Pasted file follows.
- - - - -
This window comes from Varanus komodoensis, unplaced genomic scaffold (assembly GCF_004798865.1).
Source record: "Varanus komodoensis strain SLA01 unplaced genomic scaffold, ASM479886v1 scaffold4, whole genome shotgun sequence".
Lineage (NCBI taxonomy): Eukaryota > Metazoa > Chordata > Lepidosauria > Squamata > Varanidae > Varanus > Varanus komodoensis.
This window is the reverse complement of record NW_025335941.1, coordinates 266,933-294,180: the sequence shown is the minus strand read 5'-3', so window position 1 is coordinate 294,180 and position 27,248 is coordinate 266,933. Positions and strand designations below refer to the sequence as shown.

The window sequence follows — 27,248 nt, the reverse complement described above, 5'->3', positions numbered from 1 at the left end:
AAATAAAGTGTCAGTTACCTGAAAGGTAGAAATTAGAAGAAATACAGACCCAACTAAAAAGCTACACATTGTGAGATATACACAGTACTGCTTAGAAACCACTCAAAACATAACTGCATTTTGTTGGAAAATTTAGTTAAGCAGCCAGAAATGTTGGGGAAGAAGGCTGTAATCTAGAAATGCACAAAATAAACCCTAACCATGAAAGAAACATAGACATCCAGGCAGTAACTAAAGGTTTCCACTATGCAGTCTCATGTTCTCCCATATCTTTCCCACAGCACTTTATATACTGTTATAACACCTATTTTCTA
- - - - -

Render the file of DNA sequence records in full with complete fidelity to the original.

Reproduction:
This window comes from Varanus komodoensis, unplaced genomic scaffold (assembly GCF_004798865.1).
Source record: "Varanus komodoensis strain SLA01 unplaced genomic scaffold, ASM479886v1 scaffold4, whole genome shotgun sequence".
Lineage (NCBI taxonomy): Eukaryota > Metazoa > Chordata > Lepidosauria > Squamata > Varanidae > Varanus > Varanus komodoensis.
This window is the reverse complement of record NW_025335941.1, coordinates 266,933-294,180: the sequence shown is the minus strand read 5'-3', so window position 1 is coordinate 294,180 and position 27,248 is coordinate 266,933. Positions and strand designations below refer to the sequence as shown.

The window sequence follows — 27,248 nt, the reverse complement described above, 5'->3', positions numbered from 1 at the left end:
AAATAAAGTGTCAGTTACCTGAAAGGTAGAAATTAGAAGAAATACAGACCCAACTAAAAAGCTACACATTGTGAGATATACACAGTACTGCTTAGAAACCACTCAAAACATAACTGCATTTTGTTGGAAAATTTAGTTAAGCAGCCAGAAATGTTGGGGAAGAAGGCTGTAATCTAGAAATGCACAAAATAAACCCTAACCATGAAAGAAACATAGACATCCAGGCAGTAACTAAAGGTTTCCACTATGCAGTCTCATGTTCTCCCATATCTTTCCCACAGCACTTTATATACTGTTATAACACCTATTTTCTA